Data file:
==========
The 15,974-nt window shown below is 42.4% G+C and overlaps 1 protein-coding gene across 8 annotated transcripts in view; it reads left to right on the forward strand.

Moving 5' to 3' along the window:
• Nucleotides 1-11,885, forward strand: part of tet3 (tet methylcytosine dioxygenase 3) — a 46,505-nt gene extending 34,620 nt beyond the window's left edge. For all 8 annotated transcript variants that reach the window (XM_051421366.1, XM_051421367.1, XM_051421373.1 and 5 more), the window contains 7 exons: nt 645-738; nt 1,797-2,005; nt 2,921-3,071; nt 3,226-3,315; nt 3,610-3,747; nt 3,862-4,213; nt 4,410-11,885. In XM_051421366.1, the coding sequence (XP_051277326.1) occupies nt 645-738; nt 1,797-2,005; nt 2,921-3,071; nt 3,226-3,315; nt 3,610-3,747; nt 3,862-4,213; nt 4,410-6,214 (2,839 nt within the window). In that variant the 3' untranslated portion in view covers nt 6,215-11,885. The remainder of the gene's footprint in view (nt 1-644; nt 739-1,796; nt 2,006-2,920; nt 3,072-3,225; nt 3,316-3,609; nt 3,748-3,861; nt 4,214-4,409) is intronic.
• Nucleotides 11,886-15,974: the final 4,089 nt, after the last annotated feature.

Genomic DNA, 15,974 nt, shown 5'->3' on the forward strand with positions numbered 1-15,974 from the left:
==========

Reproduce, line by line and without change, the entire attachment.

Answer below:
The 15,974-nt window shown below is 42.4% G+C and overlaps 1 protein-coding gene across 8 annotated transcripts in view; it reads left to right on the forward strand.

Moving 5' to 3' along the window:
• Nucleotides 1-11,885, forward strand: part of tet3 (tet methylcytosine dioxygenase 3) — a 46,505-nt gene extending 34,620 nt beyond the window's left edge. For all 8 annotated transcript variants that reach the window (XM_051421366.1, XM_051421367.1, XM_051421373.1 and 5 more), the window contains 7 exons: nt 645-738; nt 1,797-2,005; nt 2,921-3,071; nt 3,226-3,315; nt 3,610-3,747; nt 3,862-4,213; nt 4,410-11,885. In XM_051421366.1, the coding sequence (XP_051277326.1) occupies nt 645-738; nt 1,797-2,005; nt 2,921-3,071; nt 3,226-3,315; nt 3,610-3,747; nt 3,862-4,213; nt 4,410-6,214 (2,839 nt within the window). In that variant the 3' untranslated portion in view covers nt 6,215-11,885. The remainder of the gene's footprint in view (nt 1-644; nt 739-1,796; nt 2,006-2,920; nt 3,072-3,225; nt 3,316-3,609; nt 3,748-3,861; nt 4,214-4,409) is intronic.
• Nucleotides 11,886-15,974: the final 4,089 nt, after the last annotated feature.

Genomic DNA, 15,974 nt, shown 5'->3' on the forward strand with positions numbered 1-15,974 from the left: